The effect that this huge surge in population has had on area institutions like schools and hospitals has been profound. The usual problems arising from urban life are compounded by the fact that these are a “working class” group of people- often the so called “working poor”, who suffer from a well known and commented upon series of cultural “Gotcha’s” as it is- many amplified┬áby speaking a different language and differing expectations for the future than those born to the culture they’ve joined.

The largely “middle class” (and often college trained) population of surrounding neighborhoods sneer at the Roosevelt Avenue corridor as being populated by illegal immigrants, call everyone here the “Mexicans“; the males of which are all gangsters- and accusing their women as scheming to spawn “anchor babies” in order to guarantee citizenship in “El Norte” and then allowing their lawless spawn to run wild in the streets. It’s blatant, more than a little racist, and I hear it all the time- even from sources you wouldn’t expect. One neighbor recently opined that “mexicans shit in the street”.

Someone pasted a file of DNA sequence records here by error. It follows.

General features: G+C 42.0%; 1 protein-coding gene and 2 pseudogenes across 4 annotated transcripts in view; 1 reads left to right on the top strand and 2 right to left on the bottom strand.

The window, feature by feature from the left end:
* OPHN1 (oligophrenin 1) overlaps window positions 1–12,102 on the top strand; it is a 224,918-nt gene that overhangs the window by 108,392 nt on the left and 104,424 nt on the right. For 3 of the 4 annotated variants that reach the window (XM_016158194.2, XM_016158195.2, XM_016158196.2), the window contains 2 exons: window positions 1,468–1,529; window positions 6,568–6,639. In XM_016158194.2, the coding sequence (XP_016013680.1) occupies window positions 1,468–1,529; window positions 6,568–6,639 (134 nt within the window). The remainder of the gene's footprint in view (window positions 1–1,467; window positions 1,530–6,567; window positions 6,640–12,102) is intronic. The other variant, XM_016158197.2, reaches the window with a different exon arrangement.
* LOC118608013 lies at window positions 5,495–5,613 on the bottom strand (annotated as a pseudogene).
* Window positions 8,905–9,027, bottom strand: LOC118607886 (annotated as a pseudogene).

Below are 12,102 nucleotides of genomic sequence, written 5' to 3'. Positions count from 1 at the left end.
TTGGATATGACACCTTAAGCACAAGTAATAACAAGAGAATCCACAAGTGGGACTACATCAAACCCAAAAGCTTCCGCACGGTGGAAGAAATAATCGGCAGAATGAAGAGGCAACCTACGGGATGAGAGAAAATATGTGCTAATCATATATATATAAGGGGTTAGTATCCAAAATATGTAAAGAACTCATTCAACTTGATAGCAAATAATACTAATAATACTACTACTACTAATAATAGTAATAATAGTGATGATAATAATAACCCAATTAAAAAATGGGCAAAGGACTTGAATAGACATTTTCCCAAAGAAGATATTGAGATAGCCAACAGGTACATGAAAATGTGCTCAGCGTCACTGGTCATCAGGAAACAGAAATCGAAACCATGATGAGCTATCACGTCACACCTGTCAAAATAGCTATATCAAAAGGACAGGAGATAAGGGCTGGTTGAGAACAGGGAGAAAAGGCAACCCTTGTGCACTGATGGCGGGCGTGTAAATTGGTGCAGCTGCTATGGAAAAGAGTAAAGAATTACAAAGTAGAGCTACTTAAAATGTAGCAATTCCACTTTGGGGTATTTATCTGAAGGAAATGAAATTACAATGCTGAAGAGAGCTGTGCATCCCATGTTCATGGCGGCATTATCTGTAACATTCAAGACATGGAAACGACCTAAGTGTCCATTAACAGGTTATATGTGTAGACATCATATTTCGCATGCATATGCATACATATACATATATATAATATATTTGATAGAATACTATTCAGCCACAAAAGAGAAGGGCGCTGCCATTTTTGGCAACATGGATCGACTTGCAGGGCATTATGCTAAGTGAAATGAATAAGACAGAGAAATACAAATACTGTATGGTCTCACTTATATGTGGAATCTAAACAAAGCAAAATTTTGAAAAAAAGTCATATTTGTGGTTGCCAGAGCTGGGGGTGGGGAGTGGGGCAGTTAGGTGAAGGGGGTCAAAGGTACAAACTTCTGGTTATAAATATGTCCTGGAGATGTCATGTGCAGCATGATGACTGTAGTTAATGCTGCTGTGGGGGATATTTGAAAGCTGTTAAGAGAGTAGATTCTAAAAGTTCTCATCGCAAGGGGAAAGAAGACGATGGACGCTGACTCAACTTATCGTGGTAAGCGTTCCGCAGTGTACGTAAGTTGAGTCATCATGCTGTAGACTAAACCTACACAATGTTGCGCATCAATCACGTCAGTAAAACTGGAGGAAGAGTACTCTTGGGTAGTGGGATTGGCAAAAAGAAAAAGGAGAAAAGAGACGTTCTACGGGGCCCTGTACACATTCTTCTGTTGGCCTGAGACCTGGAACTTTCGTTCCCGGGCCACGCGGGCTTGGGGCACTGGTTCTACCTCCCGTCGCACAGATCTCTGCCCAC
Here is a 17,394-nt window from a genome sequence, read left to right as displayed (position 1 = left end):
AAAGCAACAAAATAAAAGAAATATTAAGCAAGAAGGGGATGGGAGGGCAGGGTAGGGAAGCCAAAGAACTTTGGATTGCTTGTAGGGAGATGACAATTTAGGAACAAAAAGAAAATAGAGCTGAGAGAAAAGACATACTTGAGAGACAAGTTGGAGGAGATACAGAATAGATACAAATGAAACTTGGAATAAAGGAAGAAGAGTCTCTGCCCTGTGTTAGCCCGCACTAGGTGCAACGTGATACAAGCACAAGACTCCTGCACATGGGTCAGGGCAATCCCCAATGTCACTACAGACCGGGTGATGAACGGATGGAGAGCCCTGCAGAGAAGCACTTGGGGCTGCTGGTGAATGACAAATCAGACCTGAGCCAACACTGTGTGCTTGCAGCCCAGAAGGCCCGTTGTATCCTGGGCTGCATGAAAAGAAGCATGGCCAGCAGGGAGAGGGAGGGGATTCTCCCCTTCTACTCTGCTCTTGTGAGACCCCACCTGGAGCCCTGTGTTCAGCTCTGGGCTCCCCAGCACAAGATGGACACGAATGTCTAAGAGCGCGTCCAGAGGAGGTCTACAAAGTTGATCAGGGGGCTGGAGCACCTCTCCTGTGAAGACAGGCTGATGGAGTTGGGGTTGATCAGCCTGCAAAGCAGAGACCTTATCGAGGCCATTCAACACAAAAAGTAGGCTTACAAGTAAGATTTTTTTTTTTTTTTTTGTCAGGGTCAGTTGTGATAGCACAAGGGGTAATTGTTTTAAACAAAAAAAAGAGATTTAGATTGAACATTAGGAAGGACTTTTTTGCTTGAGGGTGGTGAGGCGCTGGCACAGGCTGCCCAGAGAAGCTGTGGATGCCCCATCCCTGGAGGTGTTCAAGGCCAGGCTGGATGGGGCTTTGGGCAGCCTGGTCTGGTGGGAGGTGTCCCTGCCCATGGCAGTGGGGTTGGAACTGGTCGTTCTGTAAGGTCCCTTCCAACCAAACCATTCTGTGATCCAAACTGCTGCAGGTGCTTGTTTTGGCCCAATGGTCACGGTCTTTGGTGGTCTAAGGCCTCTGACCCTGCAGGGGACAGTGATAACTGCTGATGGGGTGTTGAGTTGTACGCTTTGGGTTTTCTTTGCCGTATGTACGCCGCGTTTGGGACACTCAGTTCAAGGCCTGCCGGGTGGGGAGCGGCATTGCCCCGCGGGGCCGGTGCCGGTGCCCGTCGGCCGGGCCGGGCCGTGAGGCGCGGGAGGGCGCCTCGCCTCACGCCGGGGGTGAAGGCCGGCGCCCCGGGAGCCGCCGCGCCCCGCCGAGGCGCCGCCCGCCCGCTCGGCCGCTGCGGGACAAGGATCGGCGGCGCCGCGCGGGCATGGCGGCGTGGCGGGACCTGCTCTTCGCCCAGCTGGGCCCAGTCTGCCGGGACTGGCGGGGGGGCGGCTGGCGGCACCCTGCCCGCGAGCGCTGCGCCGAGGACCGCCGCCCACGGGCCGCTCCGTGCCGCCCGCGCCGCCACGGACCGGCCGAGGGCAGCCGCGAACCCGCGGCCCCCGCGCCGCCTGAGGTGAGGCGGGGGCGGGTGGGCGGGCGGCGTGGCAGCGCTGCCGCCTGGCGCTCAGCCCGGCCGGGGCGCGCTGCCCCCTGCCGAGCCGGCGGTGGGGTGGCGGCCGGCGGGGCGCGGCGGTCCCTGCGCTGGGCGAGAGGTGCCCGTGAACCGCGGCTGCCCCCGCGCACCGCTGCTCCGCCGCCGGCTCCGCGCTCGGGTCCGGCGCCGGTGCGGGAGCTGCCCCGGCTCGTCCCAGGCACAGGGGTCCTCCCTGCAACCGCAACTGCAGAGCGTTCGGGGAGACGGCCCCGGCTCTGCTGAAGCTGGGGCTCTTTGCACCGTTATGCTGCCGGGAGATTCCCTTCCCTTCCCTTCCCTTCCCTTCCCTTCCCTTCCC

And that’s crap, Lords and Ladies. I’m tired of hearing it, frankly, and that’s what this post is really about.

– photo by Mitch Waxman

In no uncertain terms, understand this- what the “Lower East Side” and “Five Points” were to the Irish, Italians, Germans, and Jews 125 years ago is what Roosevelt Avenue is to this “immigrant wave”. As you’re reading this, a future President of the United States is eating Churros in her baby carriage somewhere on Roosevelt Avenue around 100th street. A Supreme Court Justice is kicking a ball around with a future incarnation of Al Capone in some dusty lot near Linden Park. Roosevelt Avenue is where America is being retooled, and you can safely watch it happening from the sidewalk, while the cowboys and arabs draw down on each other in the cool dusty air of some faraway land.

For reasons I can’t really attribute, the necessity of saying this out loud and in public is important to me.

– photo by Mitch Waxman

Running late, it was decided that to save a few steps and cut through Flushing Meadow Corona Park instead of continuing down Roosevelt Avenue, and I was forced to make a right turn instead of my usual left. Some interesting sights were had, which will be discussed and presented in some future (and less grandstandlingly Progressive!) posting of this- your Newtown Pentacle.

Written by Mitch Waxman

February 23, 2011 at 5:09 pm

%d bloggers like this: